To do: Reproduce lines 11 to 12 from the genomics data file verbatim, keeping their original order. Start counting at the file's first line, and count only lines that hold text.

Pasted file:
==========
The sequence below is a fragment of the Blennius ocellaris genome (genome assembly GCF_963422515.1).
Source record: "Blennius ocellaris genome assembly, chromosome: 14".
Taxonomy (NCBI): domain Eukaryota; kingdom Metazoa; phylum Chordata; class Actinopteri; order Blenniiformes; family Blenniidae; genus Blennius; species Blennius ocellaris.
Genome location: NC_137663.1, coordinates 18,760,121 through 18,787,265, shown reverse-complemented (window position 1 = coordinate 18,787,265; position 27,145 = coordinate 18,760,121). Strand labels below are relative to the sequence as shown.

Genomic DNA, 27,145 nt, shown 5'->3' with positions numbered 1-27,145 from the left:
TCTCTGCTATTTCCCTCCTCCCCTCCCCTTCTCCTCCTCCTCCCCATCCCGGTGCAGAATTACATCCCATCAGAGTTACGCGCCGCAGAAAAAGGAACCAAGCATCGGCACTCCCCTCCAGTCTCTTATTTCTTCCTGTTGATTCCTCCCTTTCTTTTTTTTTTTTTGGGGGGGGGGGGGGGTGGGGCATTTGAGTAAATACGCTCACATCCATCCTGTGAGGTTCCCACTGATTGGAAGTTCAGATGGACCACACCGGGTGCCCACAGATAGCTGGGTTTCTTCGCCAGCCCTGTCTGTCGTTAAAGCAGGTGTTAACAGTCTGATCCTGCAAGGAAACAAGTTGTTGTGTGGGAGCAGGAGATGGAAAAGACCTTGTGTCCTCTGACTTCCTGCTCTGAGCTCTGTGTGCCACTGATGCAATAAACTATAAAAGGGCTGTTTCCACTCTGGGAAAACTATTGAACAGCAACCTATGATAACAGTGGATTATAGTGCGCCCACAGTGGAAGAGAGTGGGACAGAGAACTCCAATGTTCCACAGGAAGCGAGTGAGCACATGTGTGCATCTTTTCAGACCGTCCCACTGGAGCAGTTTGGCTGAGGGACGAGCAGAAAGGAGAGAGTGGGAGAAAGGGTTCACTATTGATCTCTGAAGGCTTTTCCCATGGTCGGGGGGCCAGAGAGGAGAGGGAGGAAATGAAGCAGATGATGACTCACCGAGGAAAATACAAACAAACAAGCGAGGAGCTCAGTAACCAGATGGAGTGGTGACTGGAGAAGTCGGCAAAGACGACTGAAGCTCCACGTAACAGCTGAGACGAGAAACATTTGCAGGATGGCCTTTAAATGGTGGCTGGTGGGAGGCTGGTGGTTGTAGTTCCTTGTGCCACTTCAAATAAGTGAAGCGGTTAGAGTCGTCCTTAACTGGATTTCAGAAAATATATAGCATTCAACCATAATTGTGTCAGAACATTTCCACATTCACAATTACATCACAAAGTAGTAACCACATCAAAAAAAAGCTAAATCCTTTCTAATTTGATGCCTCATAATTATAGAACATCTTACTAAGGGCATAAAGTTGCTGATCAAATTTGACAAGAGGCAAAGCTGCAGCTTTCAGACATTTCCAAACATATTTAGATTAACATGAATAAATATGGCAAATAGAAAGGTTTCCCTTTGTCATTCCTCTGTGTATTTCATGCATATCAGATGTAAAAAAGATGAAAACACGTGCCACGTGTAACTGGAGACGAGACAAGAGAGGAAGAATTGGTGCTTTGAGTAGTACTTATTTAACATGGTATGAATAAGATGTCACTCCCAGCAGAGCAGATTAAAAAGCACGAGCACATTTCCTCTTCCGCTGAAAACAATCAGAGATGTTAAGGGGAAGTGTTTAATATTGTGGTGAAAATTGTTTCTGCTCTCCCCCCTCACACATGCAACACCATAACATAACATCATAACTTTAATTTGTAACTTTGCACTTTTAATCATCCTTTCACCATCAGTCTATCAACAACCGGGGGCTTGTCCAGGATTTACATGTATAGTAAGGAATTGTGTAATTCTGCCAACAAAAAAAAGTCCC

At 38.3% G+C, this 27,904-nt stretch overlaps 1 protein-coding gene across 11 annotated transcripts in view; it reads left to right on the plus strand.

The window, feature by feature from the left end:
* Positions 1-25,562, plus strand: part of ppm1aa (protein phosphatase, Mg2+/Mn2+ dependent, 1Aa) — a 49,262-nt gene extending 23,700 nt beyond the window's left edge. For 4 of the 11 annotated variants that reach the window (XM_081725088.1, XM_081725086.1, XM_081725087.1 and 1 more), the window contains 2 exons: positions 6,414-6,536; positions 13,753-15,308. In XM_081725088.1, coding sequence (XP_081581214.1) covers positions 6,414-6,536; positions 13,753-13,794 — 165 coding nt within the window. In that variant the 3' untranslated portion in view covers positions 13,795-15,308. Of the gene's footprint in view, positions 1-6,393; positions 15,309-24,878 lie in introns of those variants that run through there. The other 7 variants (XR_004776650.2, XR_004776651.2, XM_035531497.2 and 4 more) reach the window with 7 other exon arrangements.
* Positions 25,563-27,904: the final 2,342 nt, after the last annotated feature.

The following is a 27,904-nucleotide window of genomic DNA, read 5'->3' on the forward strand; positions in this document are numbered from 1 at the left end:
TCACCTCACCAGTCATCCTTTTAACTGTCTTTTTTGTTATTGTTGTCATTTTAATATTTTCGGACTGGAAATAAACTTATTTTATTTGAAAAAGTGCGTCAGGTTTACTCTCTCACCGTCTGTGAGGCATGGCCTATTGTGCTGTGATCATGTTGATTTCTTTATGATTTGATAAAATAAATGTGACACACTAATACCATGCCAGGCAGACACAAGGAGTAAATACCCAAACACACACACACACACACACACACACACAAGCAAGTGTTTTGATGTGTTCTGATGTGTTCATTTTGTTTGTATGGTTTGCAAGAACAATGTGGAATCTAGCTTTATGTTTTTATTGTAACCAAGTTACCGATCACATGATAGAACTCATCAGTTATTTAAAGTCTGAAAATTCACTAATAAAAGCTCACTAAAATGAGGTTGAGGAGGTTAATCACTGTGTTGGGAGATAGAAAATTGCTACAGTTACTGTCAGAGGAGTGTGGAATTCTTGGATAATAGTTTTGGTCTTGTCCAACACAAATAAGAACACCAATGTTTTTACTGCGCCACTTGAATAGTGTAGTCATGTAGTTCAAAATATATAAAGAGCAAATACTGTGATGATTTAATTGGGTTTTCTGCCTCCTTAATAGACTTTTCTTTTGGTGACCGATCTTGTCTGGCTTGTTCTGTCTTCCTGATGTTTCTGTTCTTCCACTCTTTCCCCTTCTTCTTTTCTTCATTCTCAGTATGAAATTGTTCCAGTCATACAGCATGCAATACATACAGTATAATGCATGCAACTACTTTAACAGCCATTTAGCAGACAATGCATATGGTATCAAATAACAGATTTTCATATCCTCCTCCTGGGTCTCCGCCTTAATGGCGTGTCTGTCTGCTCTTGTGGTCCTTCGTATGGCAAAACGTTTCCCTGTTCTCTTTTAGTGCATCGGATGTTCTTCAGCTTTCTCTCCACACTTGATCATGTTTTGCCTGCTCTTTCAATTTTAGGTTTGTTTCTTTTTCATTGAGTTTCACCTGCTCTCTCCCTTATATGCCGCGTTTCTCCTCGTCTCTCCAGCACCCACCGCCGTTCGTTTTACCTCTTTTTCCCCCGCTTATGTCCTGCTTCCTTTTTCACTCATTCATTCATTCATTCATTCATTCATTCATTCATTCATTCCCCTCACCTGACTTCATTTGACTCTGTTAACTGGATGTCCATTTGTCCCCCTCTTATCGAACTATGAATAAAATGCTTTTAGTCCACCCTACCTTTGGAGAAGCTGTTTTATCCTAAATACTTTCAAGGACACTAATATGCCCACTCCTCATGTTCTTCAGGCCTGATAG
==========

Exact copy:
The following is a 27,904-nucleotide window of genomic DNA, read 5'->3' on the forward strand; positions in this document are numbered from 1 at the left end:
TCACCTCACCAGTCATCCTTTTAACTGTCTTTTTTGTTATTGTTGTCATTTTAATATTTTCGGACTGGAAATAAACTTATTTTATTTGAAAAAGTGCGTCAGGTTTACTCTCTCACCGTCTGTGAGGCATGGCCTATTGTGCTGTGATCATGTTGATTTCTTTATGATTTGATAAAATAAATGTGACACACTAATACCATGCCAGGCAGACACAAGGAGTAAATACCCAAACACACACACACACACACACACACACACAAGCAAGTGTTTTGATGTGTTCTGATGTGTTCATTTTGTTTGTATGGTTTGCAAGAACAATGTGGAATCTAGCTTTATGTTTTTATTGTAACCAAGTTACCGATCACATGATAGAACTCATCAGTTATTTAAAGTCTGAAAATTCACTAATAAAAGCTCACTAAAATGAGGTTGAGGAGGTTAATCACTGTGTTGGGAGATAGAAAATTGCTACAGTTACTGTCAGAGGAGTGTGGAATTCTTGGATAATAGTTTTGGTCTTGTCCAACACAAATAAGAACACCAATGTTTTTACTGCGCCACTTGAATAGTGTAGTCATGTAGTTCAAAATATATAAAGAGCAAATACTGTGATGATTTAATTGGGTTTTCTGCCTCCTTAATAGACTTTTCTTTTGGTGACCGATCTTGTCTGGCTTGTTCTGTCTTCCTGATGTTTCTGTTCTTCCACTCTTTCCCCTTCTTCTTTTCTTCATTCTCAGTATGAAATTGTTCCAGTCATACAGCATGCAATACATACAGTATAATGCATGCAACTACTTTAACAGCCATTTAGCAGACAATGCATATGGTATCAAATAACAGATTTTCATATCCTCCTCCTGGGTCTCCGCCTTAATGGCGTGTCTGTCTGCTCTTGTGGTCCTTCGTATGGCAAAACGTTTCCCTGTTCTCTTTTAGTGCATCGGATGTTCTTCAGCTTTCTCTCCACACTTGATCATGTTTTGCCTGCTCTTTCAATTTTAGGTTTGTTTCTTTTTCATTGAGTTTCACCTGCTCTCTCCCTTATATGCCGCGTTTCTCCTCGTCTCTCCAGCACCCACCGCCGTTCGTTTTACCTCTTTTTCCCCCGCTTATGTCCTGCTTCCTTTTTCACTCATTCATTCATTCATTCATTCATTCATTCATTCATTCATTCCCCTCACCTGACTTCATTTGACTCTGTTAACTGGATGTCCATTTGTCCCCCTCTTATCGAACTATGAATAAAATGCTTTTAGTCCACCCTACCTTTGGAGAAGCTGTTTTATCCTAAATACTTTCAAGGACACTAATATGCCCACTCCTCATGTTCTTCAGGCCTGATAG